Why All Flash Arrays and SDS Are Re-defining Storage

HPE’s country head, storage, Joybrata Mukherjee tells how all flash arrays and SDS are re-defining the future of storage.

Anil Chopra
New Update
Hewlett Packard Enterprise

Joybrata Mukherjee "Just as what happened about eight years ago when we moved from tape to disk, one can expect the same thing while moving from disk to flash"


Storage technologies have been undergoing a constant evolution, but the centerpiece of all this action has always been the humble hard drive. With their rotating spindle and magnetic platters, hard drives gradually gained an edge over tape drives to become the preferred choice for backup. They were used in all sorts of storage devices, be it NAS, SAN, JBOD, or any other storage environment. There has been a constant development in hard drives to increase their capacity and improve performance, but the core technology always remained spindle and platters.

Future Data Centers to Have All Flash Arrays

Not anymore, because the same level of development is now happening around flash based drives. According to Joybrata Mukherjee, “One of the big areas in storage today is flash arrays. It’s the way to go. Just as what happened about eight years ago when we moved from tape to disk, one can expect the same thing while moving from disk to flash”. His view is that flash based systems are more resilient and offer very stable performance, so there’s no reason why customers shouldn’t really opt for them”. In fact, he feels that future data centers will have all flash arrays.


The indication for this is the fact that companies today are mostly investing in hybrid arrays containing both disk and flash. “Right now companies are using flash only for their high performance workloads, meaning there hasn’t been complete acceptance of all flash arrays yet, except by a few large organizations like large Internet companies who have a lot of transactions, or applications like OLTP, and large VDI deployments” said Joybrata. But he feels that all future expansion will be on all flash arrays. “But by next 2 years, all major enterprises will have shifted to all flash arrays”, he added.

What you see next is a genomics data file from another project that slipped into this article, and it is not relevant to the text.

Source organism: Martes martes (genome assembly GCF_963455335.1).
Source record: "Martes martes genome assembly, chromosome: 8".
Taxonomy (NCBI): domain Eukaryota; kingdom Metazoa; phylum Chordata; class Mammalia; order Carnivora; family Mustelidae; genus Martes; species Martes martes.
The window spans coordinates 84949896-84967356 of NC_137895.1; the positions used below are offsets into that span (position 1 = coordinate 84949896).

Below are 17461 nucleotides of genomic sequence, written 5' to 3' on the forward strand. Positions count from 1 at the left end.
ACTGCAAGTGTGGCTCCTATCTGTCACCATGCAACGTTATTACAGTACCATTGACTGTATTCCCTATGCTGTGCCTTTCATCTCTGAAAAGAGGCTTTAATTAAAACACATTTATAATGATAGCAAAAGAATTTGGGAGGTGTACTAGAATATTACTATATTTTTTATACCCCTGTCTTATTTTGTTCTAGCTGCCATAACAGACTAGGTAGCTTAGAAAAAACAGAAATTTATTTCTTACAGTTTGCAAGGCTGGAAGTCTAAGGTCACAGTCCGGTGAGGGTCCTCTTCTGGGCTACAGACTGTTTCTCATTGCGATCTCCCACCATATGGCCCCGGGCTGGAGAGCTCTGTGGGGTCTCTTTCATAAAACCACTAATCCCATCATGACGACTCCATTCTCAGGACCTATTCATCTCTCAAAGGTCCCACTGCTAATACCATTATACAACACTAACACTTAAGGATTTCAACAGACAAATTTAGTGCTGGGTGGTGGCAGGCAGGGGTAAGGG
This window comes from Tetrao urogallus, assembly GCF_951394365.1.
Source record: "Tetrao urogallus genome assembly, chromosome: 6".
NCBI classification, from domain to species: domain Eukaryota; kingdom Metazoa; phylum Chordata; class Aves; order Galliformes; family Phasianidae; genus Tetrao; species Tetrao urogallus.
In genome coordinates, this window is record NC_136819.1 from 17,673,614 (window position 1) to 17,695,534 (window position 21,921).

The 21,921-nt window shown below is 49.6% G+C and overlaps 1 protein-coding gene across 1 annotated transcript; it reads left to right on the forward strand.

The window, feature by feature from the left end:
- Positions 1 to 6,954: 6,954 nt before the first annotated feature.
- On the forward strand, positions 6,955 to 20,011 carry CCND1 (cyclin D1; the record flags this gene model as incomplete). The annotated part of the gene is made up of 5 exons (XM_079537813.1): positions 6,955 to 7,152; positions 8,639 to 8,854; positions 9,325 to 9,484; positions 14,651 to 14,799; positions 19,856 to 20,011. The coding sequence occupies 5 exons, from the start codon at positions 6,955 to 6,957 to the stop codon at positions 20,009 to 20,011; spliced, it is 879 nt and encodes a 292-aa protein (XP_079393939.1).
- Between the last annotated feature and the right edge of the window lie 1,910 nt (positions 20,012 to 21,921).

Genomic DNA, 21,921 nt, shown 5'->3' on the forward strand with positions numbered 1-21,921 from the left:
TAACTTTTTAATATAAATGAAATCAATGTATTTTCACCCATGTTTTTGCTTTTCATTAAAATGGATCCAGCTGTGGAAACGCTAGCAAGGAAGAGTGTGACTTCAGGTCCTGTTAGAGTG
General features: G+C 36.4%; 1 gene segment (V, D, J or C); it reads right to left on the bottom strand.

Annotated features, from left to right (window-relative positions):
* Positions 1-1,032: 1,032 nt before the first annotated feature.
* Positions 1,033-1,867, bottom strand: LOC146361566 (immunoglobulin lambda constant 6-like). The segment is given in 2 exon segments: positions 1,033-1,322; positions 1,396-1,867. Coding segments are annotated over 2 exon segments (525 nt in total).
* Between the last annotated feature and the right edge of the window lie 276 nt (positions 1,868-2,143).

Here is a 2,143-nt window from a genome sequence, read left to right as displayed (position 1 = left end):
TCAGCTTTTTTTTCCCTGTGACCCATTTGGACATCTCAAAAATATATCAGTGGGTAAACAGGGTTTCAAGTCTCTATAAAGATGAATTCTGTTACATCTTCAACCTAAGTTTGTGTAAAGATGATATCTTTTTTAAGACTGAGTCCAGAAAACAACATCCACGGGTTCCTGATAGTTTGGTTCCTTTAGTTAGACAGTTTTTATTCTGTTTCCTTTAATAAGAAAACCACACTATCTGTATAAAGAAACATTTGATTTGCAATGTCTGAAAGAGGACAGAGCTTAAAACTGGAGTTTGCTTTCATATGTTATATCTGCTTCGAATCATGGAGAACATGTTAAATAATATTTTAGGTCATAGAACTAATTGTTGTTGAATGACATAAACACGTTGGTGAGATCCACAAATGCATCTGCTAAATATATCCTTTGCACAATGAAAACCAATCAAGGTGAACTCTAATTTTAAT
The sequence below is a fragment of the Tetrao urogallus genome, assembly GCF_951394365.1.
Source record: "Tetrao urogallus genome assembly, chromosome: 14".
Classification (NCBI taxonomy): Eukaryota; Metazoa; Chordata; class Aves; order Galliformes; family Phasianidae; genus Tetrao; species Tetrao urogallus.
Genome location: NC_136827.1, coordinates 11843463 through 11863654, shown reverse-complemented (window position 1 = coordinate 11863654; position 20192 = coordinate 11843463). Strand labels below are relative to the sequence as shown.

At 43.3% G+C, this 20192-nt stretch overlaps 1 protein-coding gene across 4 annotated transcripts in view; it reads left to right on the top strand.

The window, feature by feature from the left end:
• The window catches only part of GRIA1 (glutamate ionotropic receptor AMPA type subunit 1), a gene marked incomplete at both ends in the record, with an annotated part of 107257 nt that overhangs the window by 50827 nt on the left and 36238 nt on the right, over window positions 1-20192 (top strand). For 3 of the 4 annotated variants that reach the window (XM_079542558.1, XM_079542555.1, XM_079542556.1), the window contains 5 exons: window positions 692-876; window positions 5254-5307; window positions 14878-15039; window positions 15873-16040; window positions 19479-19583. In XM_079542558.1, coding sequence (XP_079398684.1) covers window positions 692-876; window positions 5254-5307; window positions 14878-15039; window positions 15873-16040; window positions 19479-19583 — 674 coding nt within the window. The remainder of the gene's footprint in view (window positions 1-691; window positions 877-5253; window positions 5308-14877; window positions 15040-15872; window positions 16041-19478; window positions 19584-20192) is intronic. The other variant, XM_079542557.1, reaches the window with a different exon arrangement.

Applications are already ready for flash, with large companies like SBI using SSDs in their SAN for last 8-9 years. CIOs therefore know and understand all flash arrays, but are cautious because it’s not an easy decision to change their mission critical applications. “Most of them don’t really want to be the first movers, and would like to first see what sort of resilience and uptime it provides, among other factors before taking the plunge” he added. Another factor that will contribute to greater acceptability of All Flash Arrays is that their price has really come down over the past three quarters and will continue doing so in the future. It has reached a level where if you do a 4 year TCO on all flash arrays, you’ll realize how much they can really save on power consumption in a data center, over traditional disk based arrays.

SDS Catching Up Fast


The other storage evolution that’s taking shape, according to Joybrata, is software defined storage (SDS). He feels that though it’s still 3-4 steps behind all flash arrays in the evolution cycle, but it’s catching up fast, and one of the reasons for that is that the market knows what their workloads are. “We’ve done a few trials, like one with a large bank having about 3000 branches across the country to see how SDS/virtual storage arrays can be used across branches, and the kind of branch application response they’ll deliver”, he said.

Nevertheless, this is just the beginning of the SDS journey, but Joy feels confident that they’ll have many more test cases in another six to twelve months to show the value of SDS. Once this is done, it will help increase their adoption.

One key challenge enterprises face while migrating to SDS is that their storage infrastructure lies mostly in silos. So moving to a software defined storage architecture that consolidates everything is a huge challenge. This is possibly because vendors in the past have introduced so many different storage architectures in the market. So there would be one architecture for high end SAN, and a different one for NAS, and yet another one for flash in the same enterprise. “In all, there could be at least 8-9 different storage architectures implemented in an enterprise, so our story to CIOs is that we can collapse all such siloes under one uniform architecture, be it SAN, NAS, or even the latest all flash array”, added Joybrata. One of the reasons for this is that in a distributed storage environment, with installations in branches and remote locations, SDS helps by allowing you to manage it all centrally.

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